The silver-colored, beautifully sculpted plastic body feels solid and should stand up well to normal wear and tear. Unfortunately, its sleek styling has some drawbacks. First, the SLR-style grip, while neatly accented with reflective silver along the front and top, is perhaps too smooth. For example, the shutter release, well placed at the front of the grip's top and recessed to be even with its surface, is a little difficult to find by touch and is less comfortable to use than shutters that are raised above the surface of the camera. Furthermore, the three buttons lined up behind the shutter--flash, macro, and self-timer/burst--are the identical size and shape, making them difficult to tell apart by touch.
Since the camera is so small--4 by 2.9 by 2.7 inches and 10.6 ounces without battery or SD card--the grip also leaves your pinkie, and in some cases your ring finger too, dangling off the bottom of the camera. This isn't normally a big problem, but in this case, it's difficult to create the necessary leverage to reach the mode dial or some of the buttons on the camera back with your thumb when shooting one-handed. Thankfully, though, the zoom rocker is still easy to control and contoured nicely. Of course, these minor gripes can be alleviated by shooting with two hands, which we always recommend anyway, due to the increased stability that comes along with it.
One of the best controls is the Z612's click wheel. A small wheel on the top right of the camera back, it lets you scroll through various options, such as shutter speed, aperture, ISO, or exposure compensation. Once you land on one you want to adjust, just push the wheel in to click as though it were a computer mouse. You can then change the setting and click the wheel again to exit and move to the next adjustment. The wheel could probably be bigger, but it works well and is a quick way to control all the essentials while you shoot.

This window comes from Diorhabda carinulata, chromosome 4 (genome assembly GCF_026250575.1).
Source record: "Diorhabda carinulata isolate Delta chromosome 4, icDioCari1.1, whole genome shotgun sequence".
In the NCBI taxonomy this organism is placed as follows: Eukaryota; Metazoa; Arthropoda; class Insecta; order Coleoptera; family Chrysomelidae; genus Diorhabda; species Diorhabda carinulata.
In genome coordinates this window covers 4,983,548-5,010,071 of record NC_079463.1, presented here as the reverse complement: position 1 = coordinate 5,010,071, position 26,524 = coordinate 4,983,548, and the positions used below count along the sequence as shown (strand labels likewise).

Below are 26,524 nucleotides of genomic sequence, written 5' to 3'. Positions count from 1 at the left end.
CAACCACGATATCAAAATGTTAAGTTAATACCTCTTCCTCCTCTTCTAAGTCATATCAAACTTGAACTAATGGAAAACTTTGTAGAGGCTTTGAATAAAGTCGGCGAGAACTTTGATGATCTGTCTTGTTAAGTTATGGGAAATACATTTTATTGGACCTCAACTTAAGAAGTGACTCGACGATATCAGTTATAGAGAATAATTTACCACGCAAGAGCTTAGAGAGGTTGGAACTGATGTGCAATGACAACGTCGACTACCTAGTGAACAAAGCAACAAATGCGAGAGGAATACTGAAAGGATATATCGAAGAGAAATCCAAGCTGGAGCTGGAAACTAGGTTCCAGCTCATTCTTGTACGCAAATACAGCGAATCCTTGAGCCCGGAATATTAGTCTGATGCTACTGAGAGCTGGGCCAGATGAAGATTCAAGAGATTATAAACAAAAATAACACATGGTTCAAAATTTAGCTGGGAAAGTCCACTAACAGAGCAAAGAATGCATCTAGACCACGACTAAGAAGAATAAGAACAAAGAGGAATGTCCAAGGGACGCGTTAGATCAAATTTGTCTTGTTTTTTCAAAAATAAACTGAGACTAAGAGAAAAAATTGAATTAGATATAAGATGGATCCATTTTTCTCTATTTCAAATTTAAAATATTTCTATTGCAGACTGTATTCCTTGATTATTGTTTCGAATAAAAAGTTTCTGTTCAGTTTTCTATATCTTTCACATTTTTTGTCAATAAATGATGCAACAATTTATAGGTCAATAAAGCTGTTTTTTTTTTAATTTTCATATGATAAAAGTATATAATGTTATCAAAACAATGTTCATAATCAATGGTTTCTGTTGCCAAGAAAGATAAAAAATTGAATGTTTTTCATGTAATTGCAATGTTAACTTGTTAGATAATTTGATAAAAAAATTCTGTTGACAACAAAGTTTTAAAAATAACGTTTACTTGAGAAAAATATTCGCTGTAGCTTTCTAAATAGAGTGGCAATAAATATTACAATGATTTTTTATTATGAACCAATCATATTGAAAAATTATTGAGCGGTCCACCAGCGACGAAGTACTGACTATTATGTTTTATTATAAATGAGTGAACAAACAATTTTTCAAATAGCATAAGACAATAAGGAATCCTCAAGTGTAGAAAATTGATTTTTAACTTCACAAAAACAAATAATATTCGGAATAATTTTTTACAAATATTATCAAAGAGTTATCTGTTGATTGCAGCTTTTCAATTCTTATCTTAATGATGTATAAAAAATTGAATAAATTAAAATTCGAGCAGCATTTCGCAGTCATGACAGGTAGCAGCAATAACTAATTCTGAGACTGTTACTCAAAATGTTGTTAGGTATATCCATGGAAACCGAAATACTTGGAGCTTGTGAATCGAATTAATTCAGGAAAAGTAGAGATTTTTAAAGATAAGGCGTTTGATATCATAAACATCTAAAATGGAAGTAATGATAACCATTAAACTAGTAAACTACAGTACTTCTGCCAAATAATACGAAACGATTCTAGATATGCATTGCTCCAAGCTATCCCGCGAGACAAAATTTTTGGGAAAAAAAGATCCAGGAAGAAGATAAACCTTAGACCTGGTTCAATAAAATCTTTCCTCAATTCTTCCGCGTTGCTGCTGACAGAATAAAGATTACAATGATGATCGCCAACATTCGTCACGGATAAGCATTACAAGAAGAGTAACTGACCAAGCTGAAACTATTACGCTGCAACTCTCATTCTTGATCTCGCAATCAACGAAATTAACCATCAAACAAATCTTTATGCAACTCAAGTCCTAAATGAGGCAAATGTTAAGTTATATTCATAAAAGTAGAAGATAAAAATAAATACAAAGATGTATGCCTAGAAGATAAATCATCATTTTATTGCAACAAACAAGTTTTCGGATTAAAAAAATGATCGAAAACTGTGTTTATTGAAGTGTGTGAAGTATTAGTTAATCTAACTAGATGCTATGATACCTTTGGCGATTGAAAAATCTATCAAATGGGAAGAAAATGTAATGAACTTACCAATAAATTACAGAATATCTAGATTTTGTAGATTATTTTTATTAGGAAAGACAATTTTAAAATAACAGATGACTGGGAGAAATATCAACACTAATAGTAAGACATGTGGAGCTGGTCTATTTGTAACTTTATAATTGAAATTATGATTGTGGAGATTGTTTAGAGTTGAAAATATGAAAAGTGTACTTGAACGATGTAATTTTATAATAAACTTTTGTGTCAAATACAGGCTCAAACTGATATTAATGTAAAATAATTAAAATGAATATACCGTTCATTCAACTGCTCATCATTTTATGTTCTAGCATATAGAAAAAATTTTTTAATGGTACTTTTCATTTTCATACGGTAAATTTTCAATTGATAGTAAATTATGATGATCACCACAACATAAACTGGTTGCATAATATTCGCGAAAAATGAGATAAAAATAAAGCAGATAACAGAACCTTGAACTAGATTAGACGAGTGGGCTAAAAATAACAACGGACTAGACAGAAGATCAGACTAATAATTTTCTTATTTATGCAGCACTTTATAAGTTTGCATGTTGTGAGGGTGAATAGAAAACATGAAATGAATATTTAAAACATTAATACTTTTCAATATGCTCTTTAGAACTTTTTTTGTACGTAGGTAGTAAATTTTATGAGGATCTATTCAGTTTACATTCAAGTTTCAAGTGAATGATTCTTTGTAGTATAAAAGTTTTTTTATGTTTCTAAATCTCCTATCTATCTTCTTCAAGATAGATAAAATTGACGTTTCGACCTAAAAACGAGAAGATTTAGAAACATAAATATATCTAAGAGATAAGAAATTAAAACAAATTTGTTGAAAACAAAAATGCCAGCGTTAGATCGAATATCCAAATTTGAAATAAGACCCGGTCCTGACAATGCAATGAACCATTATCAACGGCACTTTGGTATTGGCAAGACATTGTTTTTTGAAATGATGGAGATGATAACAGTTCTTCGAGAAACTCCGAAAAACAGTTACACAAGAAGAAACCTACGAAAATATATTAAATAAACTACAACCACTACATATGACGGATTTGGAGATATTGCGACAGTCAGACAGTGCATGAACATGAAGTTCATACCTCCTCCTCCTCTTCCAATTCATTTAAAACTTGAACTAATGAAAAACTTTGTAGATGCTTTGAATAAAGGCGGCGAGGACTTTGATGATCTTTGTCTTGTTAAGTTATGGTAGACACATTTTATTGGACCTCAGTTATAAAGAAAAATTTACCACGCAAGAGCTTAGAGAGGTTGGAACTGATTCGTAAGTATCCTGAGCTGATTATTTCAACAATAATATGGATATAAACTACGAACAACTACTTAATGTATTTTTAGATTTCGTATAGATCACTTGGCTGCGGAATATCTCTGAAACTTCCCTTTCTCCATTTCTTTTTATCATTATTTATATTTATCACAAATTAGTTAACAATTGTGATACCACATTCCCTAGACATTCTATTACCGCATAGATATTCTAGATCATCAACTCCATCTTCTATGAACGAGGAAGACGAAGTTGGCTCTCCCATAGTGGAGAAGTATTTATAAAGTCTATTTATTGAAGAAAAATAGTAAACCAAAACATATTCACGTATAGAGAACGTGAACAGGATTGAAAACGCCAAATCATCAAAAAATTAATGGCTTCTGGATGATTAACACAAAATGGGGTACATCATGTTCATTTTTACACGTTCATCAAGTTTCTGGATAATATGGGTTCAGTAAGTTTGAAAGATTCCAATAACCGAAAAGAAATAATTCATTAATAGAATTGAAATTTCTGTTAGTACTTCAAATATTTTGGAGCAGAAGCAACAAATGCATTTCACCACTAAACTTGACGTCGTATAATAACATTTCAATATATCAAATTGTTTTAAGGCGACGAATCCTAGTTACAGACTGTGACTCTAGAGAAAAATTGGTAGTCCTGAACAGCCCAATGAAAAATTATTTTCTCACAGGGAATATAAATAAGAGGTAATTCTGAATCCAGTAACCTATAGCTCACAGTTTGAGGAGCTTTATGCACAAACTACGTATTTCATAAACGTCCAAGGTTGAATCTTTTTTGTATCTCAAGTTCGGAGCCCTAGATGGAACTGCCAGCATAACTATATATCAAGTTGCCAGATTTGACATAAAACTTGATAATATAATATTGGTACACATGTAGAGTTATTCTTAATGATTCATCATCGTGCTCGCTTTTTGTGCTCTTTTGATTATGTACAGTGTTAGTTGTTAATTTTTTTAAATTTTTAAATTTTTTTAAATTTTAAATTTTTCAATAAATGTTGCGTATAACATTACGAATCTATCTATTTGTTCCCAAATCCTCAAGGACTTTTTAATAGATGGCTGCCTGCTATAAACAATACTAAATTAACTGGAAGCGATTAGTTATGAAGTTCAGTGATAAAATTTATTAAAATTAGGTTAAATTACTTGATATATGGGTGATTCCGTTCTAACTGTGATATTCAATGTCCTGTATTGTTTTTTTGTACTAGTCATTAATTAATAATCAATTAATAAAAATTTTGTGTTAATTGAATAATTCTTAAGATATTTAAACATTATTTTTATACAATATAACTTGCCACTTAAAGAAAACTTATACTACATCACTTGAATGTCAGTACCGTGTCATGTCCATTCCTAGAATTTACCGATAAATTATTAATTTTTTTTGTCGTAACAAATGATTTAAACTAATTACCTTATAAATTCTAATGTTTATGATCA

Speaking of controls, there are plenty. Full manual, aperture- and shutter-priority, program, and full autoexposure modes are complemented by multi-, center-, and five-zone selectable autofocus, as well as multipattern, center-weighted, and spot metering. If you want to tweak the exposure without going fully manual, there's as much as plus or minus 2EV exposure compensation in 1/3EV increments, and you can set the camera to bracket automatically, so it will shoot three photos, one with its standard exposure and varying the exposure of the other two by as much as plus and minus 1EV, again in 1/3 stops. The built-in pop-up flash, rated to cover a distance of 11 feet at ISO 100, is also adjustable by as much as plus or minus 1EV, this time in half stops.
The Kodak EasyShare Z612's performance was fast. It took 1.8 seconds to power up and capture its first image and 1.5 seconds between images thereafter. In high-contrast situations, its shutter lag was a zippy 0.4 second and, even more impressive, stretched to only 0.6 second in low-contrast lighting. Burst mode yielded 8 frames in 3.3 seconds for an average of 2.4fps, regardless of image size. Unfortunately, the Z612 doesn't offer continuous burst shooting. You can capture only as many as 8 images, but you can choose between capturing the first 8 shots or firing continuously and saving the last 8. Like most cameras that do this, it doesn't refocus or meter between shots, so if you're panning, you might end up with out of focus, or poorly exposed images, especially if you're saving the last 8.
As usual with cameras from Kodak, colors looked natural and well saturated in the Z612's photos. The camera's automatic white balance produced a very warm, yellowish color cast under our lab's tungsten lights, though in natural daylight, it yielded neutral colors. The Z612's tungsten white-balance setting fared better in the lab, though its images were slightly cool. Exposures were accurate, but the camera has a tendency to lose detail in brighter highlights. Worse than that was the heavier than normal purple fringing, as well as JPEG artifacts that caused jaggy edges on some curves and obscured some fine details in other areas of some images.
Noise was fairly well controlled. At ISO 80 and ISO 100, there was very little noticeable noise. At ISO 200, darker colors were mottled, and we noticed speckles in shadows. At ISO 400, noise became obvious, but images were still appropriate for printing, especially if you don't print larger than 8.5x11 inches. The camera also offers a high-speed ISO 800 mode but reduces the image size to 1.1 megapixels to help keep noise under control. Obviously, these won't yield high-quality prints, but they are useful for e-mail or the Web.
Kodak's EasyShare Z612 has a ton of useful features, including the normal complement of scene modes plus auto and program modes for people who want simple snapshots, as well as a full array of controls for more advanced shooters. If not for its image-quality issues, it would be a solid competitor, but as it stands, we'd recommend Canon's PowerShot S3 IS if you want a superzoom that produces really pleasing images.
(Shorter bars indicate better performance)
|Typical shot-to-shot time||Time to first shot||Shutter lag (typical)|
(Longer bars indicate better performance)
|Typical continuous-shooting speed|